Category Archives: Health Care Now1

SOTS: The Power of Words (or Lack of Them)

by Fidencio Leija-Chavez, Jr.

I am not a certified English teacher, and I must confess that English is my second language. However, after several years in the U.S. Navy, my community college experience and now pursuing a master’s degree, I recognize the power of words.

Today (Jan. 29) we had the opportunity to hear our Texas Governor present his State of the State address to all Texans. Following his 3,720-word discourse, the power of words resulted in a lack of words and marginal effort.

Governor Perry opened with recognizing his family, past legislators (i.e. Houston’s Sen. Gallegos) and growth of private-sector jobs. He continued by praising CEO’s, companies and state-of-the-art packing plants. While jobs, business, and the economy of Texas occupied the majority of his speech, the Latino community awaited for Governor Perry to unveil his concern and plan for issues that affect Hispanic children, college students and families throughout the state.

We’ll give him partial credit for utilizing the word education ten times, but he never once covered the hot button issues of vouchers and standardized tests. These two will more than likely push the Governor to keep legislators past their 140 days in Austin.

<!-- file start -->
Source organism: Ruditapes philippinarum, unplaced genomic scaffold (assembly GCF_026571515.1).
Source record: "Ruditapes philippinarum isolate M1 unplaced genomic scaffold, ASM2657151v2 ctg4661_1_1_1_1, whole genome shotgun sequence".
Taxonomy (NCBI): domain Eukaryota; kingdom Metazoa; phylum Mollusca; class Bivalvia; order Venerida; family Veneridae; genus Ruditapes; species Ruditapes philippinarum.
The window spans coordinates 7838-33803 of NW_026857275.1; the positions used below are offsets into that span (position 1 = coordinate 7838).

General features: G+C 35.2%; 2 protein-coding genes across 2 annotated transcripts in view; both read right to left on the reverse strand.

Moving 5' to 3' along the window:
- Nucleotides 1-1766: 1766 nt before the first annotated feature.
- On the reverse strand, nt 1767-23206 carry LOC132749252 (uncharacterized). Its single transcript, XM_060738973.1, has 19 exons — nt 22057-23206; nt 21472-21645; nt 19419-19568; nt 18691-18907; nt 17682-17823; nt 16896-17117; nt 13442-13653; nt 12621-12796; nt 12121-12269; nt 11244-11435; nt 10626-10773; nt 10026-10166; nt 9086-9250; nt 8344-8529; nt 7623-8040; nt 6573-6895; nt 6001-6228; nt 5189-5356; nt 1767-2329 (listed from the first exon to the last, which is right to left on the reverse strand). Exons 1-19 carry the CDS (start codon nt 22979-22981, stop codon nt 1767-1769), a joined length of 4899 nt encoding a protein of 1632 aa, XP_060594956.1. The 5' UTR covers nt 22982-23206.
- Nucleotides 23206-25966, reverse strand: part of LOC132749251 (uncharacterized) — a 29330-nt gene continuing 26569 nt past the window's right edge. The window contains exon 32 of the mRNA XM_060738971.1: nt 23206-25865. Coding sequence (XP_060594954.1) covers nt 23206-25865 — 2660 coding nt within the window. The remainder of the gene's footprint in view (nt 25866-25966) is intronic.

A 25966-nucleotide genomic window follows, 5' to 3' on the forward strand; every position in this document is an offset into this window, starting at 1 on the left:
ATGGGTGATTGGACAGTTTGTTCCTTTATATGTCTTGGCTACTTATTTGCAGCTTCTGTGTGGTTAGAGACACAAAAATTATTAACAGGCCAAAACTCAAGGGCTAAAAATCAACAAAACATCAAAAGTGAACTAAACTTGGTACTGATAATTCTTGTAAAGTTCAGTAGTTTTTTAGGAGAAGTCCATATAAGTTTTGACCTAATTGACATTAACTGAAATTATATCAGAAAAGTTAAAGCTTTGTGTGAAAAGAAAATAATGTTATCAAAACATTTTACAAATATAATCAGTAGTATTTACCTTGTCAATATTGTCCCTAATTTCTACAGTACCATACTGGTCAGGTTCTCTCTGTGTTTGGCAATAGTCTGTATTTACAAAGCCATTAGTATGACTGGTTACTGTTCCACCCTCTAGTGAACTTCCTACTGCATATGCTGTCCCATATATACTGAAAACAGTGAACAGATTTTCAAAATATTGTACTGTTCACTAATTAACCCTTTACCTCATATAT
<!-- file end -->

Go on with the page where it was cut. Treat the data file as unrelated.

Before we get to social issues that concern the Latino community (and in my opinion – all Texans), he also failed to mention women and veterans. Even more, what about women that are veterans? His speech just dropped another letter grade.

Women are filling our classrooms, leading in small business, and continuously graduating in higher numbers in college. How could they have been left out? Now, our military men and women should be alarmed that our Texas Governor overlooked them when our soldiers are returning with some of the highest rates of PTSD ever witnessed. There are no excuses for forgetting those who have served this country.

Our community inspired four new congressional seats and holds the largest percentage of children in K-12 in the State and our Governor only mentions the word Hispanic twice. Both of those instances were related to the participation of Hispanic students taking the SAT and ACT.

Which leads our community to wonder – why did he not mention comprehensive immigration reform, sanctuary cities, Dreamers, or social issues that affect everyday Hispanic communities?

Governor Perry gave us a one sided State of the State address. He applauded his supporters and defended conservative ideology while failing to recognize issues that matter to the state’s largest constituency & voting base – women, veterans, Latinos and new American citizens. These groups are engaged, united and voting in greater numbers each year, so do not be alarmed as you see them closing the gap and shifting our state to purple as our Governor and Legislative officials fail to recognize them when it matters. Words do matter!